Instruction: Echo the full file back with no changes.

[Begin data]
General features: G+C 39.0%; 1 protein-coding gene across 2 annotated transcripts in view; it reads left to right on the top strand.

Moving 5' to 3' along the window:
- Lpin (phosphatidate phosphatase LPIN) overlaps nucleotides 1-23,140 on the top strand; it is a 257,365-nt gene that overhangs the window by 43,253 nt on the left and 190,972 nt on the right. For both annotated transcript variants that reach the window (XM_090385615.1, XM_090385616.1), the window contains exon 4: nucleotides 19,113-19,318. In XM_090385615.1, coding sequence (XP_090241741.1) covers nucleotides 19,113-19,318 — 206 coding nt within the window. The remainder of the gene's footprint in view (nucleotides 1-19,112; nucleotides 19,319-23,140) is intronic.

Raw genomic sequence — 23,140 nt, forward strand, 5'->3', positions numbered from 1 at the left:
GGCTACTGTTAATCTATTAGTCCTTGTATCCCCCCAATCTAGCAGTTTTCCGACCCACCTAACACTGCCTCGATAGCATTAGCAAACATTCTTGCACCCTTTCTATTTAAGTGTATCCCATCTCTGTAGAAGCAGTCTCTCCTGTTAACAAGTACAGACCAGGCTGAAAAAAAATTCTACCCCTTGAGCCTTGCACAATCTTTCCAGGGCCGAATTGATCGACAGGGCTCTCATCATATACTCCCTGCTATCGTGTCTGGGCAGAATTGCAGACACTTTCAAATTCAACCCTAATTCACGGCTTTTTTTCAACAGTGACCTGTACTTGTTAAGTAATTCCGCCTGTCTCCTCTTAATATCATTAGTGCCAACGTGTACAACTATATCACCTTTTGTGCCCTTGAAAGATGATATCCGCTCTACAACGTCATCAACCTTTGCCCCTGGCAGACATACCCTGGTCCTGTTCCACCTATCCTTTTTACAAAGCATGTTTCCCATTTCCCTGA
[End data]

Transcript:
General features: G+C 39.0%; 1 protein-coding gene across 2 annotated transcripts in view; it reads left to right on the top strand.

Moving 5' to 3' along the window:
- Lpin (phosphatidate phosphatase LPIN) overlaps nucleotides 1-23,140 on the top strand; it is a 257,365-nt gene that overhangs the window by 43,253 nt on the left and 190,972 nt on the right. For both annotated transcript variants that reach the window (XM_090385615.1, XM_090385616.1), the window contains exon 4: nucleotides 19,113-19,318. In XM_090385615.1, coding sequence (XP_090241741.1) covers nucleotides 19,113-19,318 — 206 coding nt within the window. The remainder of the gene's footprint in view (nucleotides 1-19,112; nucleotides 19,319-23,140) is intronic.

Raw genomic sequence — 23,140 nt, forward strand, 5'->3', positions numbered from 1 at the left:
GGCTACTGTTAATCTATTAGTCCTTGTATCCCCCCAATCTAGCAGTTTTCCGACCCACCTAACACTGCCTCGATAGCATTAGCAAACATTCTTGCACCCTTTCTATTTAAGTGTATCCCATCTCTGTAGAAGCAGTCTCTCCTGTTAACAAGTACAGACCAGGCTGAAAAAAAATTCTACCCCTTGAGCCTTGCACAATCTTTCCAGGGCCGAATTGATCGACAGGGCTCTCATCATATACTCCCTGCTATCGTGTCTGGGCAGAATTGCAGACACTTTCAAATTCAACCCTAATTCACGGCTTTTTTTCAACAGTGACCTGTACTTGTTAAGTAATTCCGCCTGTCTCCTCTTAATATCATTAGTGCCAACGTGTACAACTATATCACCTTTTGTGCCCTTGAAAGATGATATCCGCTCTACAACGTCATCAACCTTTGCCCCTGGCAGACATACCCTGGTCCTGTTCCACCTATCCTTTTTACAAAGCATGTTTCCCATTTCCCTGA